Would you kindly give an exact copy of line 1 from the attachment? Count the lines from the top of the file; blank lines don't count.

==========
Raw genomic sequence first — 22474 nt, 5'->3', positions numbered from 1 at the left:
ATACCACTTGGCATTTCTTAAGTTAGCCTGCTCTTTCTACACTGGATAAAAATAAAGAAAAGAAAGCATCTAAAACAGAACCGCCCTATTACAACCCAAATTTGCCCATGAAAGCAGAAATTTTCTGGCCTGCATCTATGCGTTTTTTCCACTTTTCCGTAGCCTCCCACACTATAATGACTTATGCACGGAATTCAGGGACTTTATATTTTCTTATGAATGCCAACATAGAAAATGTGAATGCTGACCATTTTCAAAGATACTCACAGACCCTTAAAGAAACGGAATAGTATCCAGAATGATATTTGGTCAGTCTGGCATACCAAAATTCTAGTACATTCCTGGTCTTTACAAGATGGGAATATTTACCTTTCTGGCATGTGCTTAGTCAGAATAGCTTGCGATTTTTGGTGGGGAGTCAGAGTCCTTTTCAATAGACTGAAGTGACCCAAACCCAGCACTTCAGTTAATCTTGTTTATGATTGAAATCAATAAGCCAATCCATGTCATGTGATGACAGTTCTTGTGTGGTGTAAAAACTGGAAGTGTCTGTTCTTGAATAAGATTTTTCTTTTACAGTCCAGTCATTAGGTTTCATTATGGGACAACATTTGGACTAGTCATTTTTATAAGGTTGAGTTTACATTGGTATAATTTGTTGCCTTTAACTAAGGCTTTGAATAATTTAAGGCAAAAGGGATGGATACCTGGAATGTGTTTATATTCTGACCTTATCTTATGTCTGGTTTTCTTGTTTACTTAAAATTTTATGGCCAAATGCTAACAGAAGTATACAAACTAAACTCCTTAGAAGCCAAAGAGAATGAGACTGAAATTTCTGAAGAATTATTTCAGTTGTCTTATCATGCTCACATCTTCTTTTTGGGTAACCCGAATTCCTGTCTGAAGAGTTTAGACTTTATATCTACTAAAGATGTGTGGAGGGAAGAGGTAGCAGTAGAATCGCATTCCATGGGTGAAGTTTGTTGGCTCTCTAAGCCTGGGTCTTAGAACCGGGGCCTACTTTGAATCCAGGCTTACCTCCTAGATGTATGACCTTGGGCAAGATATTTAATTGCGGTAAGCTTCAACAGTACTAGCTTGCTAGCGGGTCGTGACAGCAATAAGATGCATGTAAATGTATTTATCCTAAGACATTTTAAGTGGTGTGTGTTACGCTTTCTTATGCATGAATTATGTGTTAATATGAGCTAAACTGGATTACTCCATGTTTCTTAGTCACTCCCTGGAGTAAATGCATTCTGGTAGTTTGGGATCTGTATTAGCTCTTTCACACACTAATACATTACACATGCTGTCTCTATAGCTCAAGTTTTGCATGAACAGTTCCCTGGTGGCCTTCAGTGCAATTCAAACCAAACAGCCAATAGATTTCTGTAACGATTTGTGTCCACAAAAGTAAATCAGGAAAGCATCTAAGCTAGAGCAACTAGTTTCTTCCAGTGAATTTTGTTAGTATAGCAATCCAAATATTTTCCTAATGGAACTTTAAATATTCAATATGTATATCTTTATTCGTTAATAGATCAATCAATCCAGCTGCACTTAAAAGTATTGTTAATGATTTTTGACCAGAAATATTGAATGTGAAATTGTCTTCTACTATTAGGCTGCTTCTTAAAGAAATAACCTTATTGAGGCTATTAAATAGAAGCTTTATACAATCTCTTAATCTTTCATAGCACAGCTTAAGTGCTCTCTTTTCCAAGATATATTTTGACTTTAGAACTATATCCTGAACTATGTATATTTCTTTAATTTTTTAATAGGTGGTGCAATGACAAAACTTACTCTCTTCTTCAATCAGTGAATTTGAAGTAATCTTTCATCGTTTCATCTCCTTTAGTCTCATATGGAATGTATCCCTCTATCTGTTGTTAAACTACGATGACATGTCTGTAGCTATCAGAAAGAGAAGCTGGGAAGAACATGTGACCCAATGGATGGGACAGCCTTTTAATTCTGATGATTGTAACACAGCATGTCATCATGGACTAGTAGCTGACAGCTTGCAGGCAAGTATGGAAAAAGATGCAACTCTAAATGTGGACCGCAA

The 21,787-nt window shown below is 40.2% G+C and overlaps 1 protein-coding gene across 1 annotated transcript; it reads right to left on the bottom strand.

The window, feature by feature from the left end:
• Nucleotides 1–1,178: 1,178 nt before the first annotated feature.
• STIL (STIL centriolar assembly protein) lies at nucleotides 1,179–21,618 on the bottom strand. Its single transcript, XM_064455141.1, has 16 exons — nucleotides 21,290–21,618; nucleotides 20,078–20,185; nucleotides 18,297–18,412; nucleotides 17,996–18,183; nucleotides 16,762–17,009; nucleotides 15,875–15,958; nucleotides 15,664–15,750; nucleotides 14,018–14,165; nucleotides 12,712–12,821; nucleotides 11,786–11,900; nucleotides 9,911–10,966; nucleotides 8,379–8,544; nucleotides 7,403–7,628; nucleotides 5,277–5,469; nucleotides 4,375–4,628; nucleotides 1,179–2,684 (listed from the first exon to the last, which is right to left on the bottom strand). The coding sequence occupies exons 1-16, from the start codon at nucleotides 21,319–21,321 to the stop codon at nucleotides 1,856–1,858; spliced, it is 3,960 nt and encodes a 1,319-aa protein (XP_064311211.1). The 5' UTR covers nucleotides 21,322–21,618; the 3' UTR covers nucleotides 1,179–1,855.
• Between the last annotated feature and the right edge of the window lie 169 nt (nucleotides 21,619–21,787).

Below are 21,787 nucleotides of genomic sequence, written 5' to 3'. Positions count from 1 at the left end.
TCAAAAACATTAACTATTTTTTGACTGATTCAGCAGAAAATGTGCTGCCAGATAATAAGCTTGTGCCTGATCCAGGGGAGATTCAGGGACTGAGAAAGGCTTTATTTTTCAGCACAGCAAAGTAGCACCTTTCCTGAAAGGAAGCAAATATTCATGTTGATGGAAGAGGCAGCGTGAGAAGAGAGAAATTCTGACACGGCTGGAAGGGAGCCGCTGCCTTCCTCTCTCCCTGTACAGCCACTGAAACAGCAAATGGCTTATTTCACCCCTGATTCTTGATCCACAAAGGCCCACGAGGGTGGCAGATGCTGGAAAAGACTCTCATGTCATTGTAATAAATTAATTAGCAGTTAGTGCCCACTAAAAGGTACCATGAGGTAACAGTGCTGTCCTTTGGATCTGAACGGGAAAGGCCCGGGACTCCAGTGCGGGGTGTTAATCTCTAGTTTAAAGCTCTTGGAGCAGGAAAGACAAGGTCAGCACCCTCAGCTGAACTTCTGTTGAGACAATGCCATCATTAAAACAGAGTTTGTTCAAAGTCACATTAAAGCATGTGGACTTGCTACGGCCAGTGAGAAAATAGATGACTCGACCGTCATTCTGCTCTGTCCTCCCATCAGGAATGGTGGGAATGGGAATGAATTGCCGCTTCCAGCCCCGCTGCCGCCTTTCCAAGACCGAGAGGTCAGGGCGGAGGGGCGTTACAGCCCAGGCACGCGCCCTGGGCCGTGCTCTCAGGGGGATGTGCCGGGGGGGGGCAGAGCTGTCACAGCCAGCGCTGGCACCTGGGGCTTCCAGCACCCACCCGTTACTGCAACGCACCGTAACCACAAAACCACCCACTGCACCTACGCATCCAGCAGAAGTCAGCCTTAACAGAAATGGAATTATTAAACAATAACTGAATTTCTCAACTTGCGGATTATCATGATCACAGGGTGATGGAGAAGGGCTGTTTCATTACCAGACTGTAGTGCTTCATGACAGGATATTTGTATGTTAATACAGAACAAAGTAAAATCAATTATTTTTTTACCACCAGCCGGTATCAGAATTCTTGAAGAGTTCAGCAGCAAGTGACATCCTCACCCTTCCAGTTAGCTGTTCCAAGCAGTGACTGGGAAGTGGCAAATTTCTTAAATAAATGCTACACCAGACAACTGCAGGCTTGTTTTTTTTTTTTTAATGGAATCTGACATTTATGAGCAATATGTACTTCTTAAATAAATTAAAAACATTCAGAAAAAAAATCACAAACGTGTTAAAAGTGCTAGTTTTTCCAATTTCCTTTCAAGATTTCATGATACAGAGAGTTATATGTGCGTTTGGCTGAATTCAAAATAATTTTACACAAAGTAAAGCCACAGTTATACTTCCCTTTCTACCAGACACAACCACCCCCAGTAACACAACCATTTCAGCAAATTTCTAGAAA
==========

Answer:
Raw genomic sequence first — 22474 nt, 5'->3', positions numbered from 1 at the left: